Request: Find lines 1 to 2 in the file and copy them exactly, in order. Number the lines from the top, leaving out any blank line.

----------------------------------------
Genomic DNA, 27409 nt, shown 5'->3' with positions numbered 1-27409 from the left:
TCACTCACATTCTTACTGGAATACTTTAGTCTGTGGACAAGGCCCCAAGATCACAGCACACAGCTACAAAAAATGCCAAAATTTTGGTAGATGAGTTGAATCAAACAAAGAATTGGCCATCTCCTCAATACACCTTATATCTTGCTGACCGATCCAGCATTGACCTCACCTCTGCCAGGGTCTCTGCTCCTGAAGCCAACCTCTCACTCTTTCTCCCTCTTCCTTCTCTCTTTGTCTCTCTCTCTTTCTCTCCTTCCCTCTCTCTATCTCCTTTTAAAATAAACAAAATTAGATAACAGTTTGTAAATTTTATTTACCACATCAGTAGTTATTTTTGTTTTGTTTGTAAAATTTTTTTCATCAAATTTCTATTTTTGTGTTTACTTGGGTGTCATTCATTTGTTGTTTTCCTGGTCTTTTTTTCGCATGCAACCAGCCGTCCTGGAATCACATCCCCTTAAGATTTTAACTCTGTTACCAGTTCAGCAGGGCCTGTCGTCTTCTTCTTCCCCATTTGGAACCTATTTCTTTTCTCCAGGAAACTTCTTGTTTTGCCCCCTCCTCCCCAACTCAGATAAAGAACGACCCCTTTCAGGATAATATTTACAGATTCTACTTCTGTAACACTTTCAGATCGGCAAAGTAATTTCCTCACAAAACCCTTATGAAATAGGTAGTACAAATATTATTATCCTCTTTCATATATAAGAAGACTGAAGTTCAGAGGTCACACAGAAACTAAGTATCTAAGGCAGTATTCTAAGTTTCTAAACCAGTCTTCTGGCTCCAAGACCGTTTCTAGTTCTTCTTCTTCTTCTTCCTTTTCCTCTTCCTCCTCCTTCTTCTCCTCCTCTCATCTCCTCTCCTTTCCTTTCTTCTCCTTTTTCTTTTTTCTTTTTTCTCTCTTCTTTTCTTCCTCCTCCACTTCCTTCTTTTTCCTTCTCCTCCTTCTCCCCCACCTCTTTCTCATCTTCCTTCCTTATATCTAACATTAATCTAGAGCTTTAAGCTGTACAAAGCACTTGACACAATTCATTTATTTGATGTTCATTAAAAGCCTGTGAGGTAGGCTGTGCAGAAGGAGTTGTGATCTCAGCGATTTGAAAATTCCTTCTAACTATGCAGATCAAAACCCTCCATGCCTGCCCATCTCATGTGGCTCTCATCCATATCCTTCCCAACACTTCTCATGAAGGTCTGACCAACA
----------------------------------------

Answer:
Genomic DNA, 27409 nt, shown 5'->3' with positions numbered 1-27409 from the left:
TCACTCACATTCTTACTGGAATACTTTAGTCTGTGGACAAGGCCCCAAGATCACAGCACACAGCTACAAAAAATGCCAAAATTTTGGTAGATGAGTTGAATCAAACAAAGAATTGGCCATCTCCTCAATACACCTTATATCTTGCTGACCGATCCAGCATTGACCTCACCTCTGCCAGGGTCTCTGCTCCTGAAGCCAACCTCTCACTCTTTCTCCCTCTTCCTTCTCTCTTTGTCTCTCTCTCTTTCTCTCCTTCCCTCTCTCTATCTCCTTTTAAAATAAACAAAATTAGATAACAGTTTGTAAATTTTATTTACCACATCAGTAGTTATTTTTGTTTTGTTTGTAAAATTTTTTTCATCAAATTTCTATTTTTGTGTTTACTTGGGTGTCATTCATTTGTTGTTTTCCTGGTCTTTTTTTCGCATGCAACCAGCCGTCCTGGAATCACATCCCCTTAAGATTTTAACTCTGTTACCAGTTCAGCAGGGCCTGTCGTCTTCTTCTTCCCCATTTGGAACCTATTTCTTTTCTCCAGGAAACTTCTTGTTTTGCCCCCTCCTCCCCAACTCAGATAAAGAACGACCCCTTTCAGGATAATATTTACAGATTCTACTTCTGTAACACTTTCAGATCGGCAAAGTAATTTCCTCACAAAACCCTTATGAAATAGGTAGTACAAATATTATTATCCTCTTTCATATATAAGAAGACTGAAGTTCAGAGGTCACACAGAAACTAAGTATCTAAGGCAGTATTCTAAGTTTCTAAACCAGTCTTCTGGCTCCAAGACCGTTTCTAGTTCTTCTTCTTCTTCTTCCTTTTCCTCTTCCTCCTCCTTCTTCTCCTCCTCTCATCTCCTCTCCTTTCCTTTCTTCTCCTTTTTCTTTTTTCTTTTTTCTCTCTTCTTTTCTTCCTCCTCCACTTCCTTCTTTTTCCTTCTCCTCCTTCTCCCCCACCTCTTTCTCATCTTCCTTCCTTATATCTAACATTAATCTAGAGCTTTAAGCTGTACAAAGCACTTGACACAATTCATTTATTTGATGTTCATTAAAAGCCTGTGAGGTAGGCTGTGCAGAAGGAGTTGTGATCTCAGCGATTTGAAAATTCCTTCTAACTATGCAGATCAAAACCCTCCATGCCTGCCCATCTCATGTGGCTCTCATCCATATCCTTCCCAACACTTCTCATGAAGGTCTGACCAACA